Media reports that members of the Woodmont Country Club in Rockville opposed offering President Barack Obama membership because of his policies on Israel have led one prominent member to call on the club to publicly extend Obama a membership offer.
Jeffrey Slavin, the mayor of the town of Somerset and a lifelong member of the club, wrote in an open letter to club President Barry Forman that he hopes the reports of the opposition to Obama’s membership “are inaccurate because such intolerance is unacceptable.” He added that publicly offering Obama a membership would “erase this emerging permanent stain on the club’s stellar reputation.”
Woodmont was founded by Washington-area Jews in 1913 because area country clubs did not extend membership to Jews.
In an email to WJW, Forman declined to comment on the story, saying he “was not prepared to respond to questions.” Woodmont Country Club CEO Brian Pizzimenti did not return calls from WJW.
The New York Post reported Tuesday that members of the club were “at each other’s throats” over whether or not to offer Obama a free membership in light of the Obama administration’s decision not to veto a U.N. resolution condemning Israeli settlements.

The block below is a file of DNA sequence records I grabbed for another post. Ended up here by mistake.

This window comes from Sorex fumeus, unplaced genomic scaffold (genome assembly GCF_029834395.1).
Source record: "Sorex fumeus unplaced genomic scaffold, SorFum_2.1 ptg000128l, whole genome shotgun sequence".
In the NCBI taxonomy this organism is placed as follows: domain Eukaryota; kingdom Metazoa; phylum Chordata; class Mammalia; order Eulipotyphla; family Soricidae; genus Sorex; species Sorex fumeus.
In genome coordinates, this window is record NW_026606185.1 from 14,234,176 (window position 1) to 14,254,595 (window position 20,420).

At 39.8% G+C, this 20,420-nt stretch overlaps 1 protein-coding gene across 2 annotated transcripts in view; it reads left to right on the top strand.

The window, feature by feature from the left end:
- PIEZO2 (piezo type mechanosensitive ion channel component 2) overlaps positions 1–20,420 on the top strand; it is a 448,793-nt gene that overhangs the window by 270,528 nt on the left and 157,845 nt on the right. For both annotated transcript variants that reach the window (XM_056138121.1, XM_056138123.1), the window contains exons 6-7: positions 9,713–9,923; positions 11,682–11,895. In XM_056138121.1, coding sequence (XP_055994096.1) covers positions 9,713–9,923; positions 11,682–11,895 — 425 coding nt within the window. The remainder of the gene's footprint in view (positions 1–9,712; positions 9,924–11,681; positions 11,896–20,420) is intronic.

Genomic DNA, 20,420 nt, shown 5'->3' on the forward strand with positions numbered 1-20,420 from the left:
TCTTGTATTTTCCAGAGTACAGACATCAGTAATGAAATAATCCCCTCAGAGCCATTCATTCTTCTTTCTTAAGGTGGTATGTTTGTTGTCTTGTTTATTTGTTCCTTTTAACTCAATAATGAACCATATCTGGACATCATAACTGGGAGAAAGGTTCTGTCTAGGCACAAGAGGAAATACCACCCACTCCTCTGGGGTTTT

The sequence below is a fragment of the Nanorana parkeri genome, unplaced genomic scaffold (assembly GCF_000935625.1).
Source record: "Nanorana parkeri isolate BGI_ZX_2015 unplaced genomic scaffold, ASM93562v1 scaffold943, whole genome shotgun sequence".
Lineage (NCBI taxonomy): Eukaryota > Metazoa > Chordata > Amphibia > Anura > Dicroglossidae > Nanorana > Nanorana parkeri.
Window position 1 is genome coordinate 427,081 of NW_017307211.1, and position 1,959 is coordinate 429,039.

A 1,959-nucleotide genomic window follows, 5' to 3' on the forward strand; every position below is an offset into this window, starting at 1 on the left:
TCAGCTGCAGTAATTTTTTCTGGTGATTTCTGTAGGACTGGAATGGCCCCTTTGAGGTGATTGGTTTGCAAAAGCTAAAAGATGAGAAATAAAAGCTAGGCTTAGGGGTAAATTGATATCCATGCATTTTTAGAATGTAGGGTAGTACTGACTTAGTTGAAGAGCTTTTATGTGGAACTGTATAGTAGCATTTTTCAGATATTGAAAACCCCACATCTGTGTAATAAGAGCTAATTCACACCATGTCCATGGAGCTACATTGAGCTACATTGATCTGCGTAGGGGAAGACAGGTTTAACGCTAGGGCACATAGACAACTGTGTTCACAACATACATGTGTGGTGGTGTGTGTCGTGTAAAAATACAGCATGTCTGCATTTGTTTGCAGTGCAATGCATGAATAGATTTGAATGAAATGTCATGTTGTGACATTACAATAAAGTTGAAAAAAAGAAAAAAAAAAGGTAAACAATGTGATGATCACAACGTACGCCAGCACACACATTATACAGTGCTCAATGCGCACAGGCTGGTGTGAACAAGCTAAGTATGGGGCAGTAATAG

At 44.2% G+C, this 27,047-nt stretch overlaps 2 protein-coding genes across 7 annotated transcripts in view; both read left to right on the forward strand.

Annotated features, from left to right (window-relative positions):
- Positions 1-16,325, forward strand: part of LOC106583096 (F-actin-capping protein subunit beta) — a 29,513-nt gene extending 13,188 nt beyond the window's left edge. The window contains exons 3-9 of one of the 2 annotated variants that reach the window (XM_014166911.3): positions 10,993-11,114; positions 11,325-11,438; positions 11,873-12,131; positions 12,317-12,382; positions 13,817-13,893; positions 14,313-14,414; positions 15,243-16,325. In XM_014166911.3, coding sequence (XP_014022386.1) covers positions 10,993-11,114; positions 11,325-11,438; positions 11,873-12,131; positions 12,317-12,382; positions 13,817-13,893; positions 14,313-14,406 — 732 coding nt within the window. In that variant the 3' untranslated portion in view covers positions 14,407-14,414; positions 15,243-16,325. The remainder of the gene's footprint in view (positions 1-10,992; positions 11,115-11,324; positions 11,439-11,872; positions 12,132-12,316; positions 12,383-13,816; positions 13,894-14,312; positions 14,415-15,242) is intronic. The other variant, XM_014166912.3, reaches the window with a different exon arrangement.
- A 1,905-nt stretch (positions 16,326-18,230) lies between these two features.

The New York Post story, which was picked up by many news outlets, relied on anonymous sourcing for the claim that club members opposed Obama’s membership. It included a quote from a unnamed “official in a Washington Jewish organization” who said, “Can you imagine how angry I would be if I had paid $80K to have to look at this guy who has done more to damage Israel than any president in American history?”
Slavin told WJW Thursday that the controversy is “damaging to our community. It’s creating international waves that the Jewish country club of the nation’s capital doesn’t want our president to be a member. They need to do something to get out of this public relations mess.”
Politico reported this summer that Obama was interested in joining the club because it does not have a history of discriminating against minorities and because it would waive its $80,000 membership initiation fee and $9,673 in annual dues.
Slavin mentioned that history, saying, “The club was formed because Jews couldn’t go to the Chevy Chase club over 100 years ago. How ironic is it?”
Editorial Director Joshua Runyan contributed reporting to this article.